Where the game suffers is that it’s incredibly easy to get bored trying to constantly time reversals since they seem to be the central point of the gameplay. Too soon or too late, and your opponent controls the match. Nail it and you have your opening, only to be thwarted again when your enemy stares you down with the same reversal. While this is the nature of a good wrestling match, it is overused tremendously in WWE 2K16. Adding to that the rock-paper-scissor nature of grapples and the flat out clunky control stick moves for submissions, and this game essentially became a different type of button masher… just a slower one.

Game Mechanics:

There is a lot of fanfare that surrounds wrestling, and the game is no different when you hit Start for the first time. Then it happens. I can’t really describe how quickly the game ripped out my heart. Between the passive reversal system and the systematic way submissions and grapples are handled, disappointment sets in quickly. Rather than wrestling and working on the next move, most of my matches consisted of me trying to time my RT presses to reverse my opponent. WWE 2K16 really didn’t feel balanced between combat and technical maneuvering, which is a staple of wrestling since the beginning of time. Without beating the dead horse again, playing WWE 2K16 was not exactly my idea of fun.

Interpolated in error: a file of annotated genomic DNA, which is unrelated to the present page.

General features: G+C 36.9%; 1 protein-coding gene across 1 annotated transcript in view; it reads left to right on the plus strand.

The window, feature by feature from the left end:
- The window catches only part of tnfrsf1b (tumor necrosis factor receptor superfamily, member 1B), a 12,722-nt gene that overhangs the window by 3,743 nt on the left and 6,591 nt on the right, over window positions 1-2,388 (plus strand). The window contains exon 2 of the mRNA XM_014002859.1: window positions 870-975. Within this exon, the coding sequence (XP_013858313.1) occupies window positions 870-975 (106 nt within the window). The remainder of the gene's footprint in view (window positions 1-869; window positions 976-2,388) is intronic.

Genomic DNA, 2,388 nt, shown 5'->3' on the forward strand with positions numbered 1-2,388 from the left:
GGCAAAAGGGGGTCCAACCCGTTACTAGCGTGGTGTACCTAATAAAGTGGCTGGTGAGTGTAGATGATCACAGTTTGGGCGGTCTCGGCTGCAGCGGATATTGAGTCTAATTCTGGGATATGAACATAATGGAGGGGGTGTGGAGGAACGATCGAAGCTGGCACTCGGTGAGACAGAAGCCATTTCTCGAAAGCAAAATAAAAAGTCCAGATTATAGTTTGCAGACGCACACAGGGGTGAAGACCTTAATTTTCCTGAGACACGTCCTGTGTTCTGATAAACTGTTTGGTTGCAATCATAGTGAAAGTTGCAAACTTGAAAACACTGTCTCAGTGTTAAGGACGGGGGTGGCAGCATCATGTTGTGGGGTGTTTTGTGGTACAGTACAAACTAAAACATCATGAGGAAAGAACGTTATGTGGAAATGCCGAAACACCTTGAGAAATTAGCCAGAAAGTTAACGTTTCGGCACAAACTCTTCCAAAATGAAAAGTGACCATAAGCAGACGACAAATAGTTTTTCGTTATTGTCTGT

With so much to offer, WWE 2K16 is nothing shy of a disappointment. I cannot recommend this game outright without you first renting it for more than a day to give it a chance. If you are a fan of the WWE, you should give this a chance. You may find this outing far different that my perspective, but either way, please try before you buy. Yes, the reversal and grappling system can be mastered, but it is easy to be underwhelmed without being able to have the kind of patience needed for something that should have just be fun out of the box with little effort. I’ve been bitching about button-mashing for years in these types of fighting games and longed for something a bit deeper… but maybe I was wrong. I’ll take fun over technical next time I step into the ring.

-Woody, GameVortex Communications
AKA Shane Wodele